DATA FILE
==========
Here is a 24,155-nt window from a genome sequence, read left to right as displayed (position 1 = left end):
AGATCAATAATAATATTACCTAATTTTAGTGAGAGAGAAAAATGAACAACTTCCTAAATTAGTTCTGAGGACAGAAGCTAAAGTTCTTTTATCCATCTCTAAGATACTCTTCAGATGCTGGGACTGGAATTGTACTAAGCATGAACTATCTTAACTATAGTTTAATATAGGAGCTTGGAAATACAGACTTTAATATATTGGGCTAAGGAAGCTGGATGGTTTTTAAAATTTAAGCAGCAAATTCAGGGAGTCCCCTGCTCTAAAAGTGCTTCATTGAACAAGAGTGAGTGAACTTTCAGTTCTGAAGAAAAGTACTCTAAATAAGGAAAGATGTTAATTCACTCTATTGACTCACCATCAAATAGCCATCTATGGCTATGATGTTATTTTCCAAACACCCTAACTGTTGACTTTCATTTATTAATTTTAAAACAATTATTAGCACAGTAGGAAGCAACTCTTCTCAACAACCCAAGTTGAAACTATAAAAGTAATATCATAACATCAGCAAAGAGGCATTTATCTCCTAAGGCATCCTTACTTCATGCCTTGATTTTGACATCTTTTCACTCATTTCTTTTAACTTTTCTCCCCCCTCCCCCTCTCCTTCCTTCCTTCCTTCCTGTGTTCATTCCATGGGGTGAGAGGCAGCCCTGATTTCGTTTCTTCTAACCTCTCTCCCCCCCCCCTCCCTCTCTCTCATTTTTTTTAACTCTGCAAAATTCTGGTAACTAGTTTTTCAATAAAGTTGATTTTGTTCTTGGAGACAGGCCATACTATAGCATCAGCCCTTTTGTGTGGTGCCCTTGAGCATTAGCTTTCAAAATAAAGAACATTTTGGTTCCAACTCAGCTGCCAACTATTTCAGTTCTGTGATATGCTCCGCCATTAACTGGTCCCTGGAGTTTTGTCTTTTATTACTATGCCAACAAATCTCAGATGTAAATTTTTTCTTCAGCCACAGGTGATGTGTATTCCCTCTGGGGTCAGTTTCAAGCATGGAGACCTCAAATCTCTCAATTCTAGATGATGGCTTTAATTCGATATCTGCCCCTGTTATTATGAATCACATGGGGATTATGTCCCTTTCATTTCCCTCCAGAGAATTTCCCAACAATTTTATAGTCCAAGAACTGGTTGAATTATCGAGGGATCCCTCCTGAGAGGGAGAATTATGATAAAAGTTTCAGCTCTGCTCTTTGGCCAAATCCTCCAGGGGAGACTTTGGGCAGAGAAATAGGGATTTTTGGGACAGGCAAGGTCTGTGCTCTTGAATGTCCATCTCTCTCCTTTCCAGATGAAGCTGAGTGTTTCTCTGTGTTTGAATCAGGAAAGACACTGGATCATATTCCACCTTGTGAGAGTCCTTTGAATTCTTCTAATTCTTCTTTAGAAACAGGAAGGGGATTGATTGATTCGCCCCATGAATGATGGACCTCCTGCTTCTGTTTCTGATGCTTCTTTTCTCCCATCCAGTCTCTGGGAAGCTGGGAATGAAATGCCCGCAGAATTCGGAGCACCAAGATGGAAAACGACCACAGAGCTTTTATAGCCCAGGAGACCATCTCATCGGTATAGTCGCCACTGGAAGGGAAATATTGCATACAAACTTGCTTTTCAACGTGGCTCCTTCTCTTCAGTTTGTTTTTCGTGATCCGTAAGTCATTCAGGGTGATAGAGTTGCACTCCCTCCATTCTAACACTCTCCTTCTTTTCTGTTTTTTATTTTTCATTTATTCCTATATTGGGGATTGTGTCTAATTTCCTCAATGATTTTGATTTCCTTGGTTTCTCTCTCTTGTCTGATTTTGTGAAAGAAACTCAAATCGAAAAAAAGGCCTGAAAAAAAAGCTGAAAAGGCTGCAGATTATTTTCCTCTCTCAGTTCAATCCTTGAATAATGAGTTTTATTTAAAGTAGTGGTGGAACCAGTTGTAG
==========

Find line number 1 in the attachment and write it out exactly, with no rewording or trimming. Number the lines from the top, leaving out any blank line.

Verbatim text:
Here is a 24,155-nt window from a genome sequence, read left to right as displayed (position 1 = left end):